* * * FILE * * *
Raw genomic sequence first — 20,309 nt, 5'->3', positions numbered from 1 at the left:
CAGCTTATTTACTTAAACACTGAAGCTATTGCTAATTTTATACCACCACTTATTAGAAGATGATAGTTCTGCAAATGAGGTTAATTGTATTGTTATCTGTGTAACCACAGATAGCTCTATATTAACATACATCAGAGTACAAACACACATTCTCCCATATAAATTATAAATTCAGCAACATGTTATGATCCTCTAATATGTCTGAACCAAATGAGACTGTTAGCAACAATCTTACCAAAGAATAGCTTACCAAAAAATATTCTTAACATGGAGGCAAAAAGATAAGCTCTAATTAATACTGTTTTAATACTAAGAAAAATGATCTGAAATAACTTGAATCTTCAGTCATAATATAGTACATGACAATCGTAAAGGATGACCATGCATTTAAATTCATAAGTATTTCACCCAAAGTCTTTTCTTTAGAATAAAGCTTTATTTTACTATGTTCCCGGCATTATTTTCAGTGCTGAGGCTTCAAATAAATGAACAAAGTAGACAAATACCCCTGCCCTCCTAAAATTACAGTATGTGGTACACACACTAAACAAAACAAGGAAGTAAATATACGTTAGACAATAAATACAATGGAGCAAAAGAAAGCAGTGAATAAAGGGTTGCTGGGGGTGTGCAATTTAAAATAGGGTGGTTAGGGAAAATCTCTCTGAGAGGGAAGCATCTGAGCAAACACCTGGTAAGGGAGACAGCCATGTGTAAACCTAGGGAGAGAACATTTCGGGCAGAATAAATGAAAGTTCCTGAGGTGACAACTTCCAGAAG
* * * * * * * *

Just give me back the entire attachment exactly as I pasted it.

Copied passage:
Raw genomic sequence first — 20,309 nt, 5'->3', positions numbered from 1 at the left:
CAGCTTATTTACTTAAACACTGAAGCTATTGCTAATTTTATACCACCACTTATTAGAAGATGATAGTTCTGCAAATGAGGTTAATTGTATTGTTATCTGTGTAACCACAGATAGCTCTATATTAACATACATCAGAGTACAAACACACATTCTCCCATATAAATTATAAATTCAGCAACATGTTATGATCCTCTAATATGTCTGAACCAAATGAGACTGTTAGCAACAATCTTACCAAAGAATAGCTTACCAAAAAATATTCTTAACATGGAGGCAAAAAGATAAGCTCTAATTAATACTGTTTTAATACTAAGAAAAATGATCTGAAATAACTTGAATCTTCAGTCATAATATAGTACATGACAATCGTAAAGGATGACCATGCATTTAAATTCATAAGTATTTCACCCAAAGTCTTTTCTTTAGAATAAAGCTTTATTTTACTATGTTCCCGGCATTATTTTCAGTGCTGAGGCTTCAAATAAATGAACAAAGTAGACAAATACCCCTGCCCTCCTAAAATTACAGTATGTGGTACACACACTAAACAAAACAAGGAAGTAAATATACGTTAGACAATAAATACAATGGAGCAAAAGAAAGCAGTGAATAAAGGGTTGCTGGGGGTGTGCAATTTAAAATAGGGTGGTTAGGGAAAATCTCTCTGAGAGGGAAGCATCTGAGCAAACACCTGGTAAGGGAGACAGCCATGTGTAAACCTAGGGAGAGAACATTTCGGGCAGAATAAATGAAAGTTCCTGAGGTGACAACTTCCAGAAG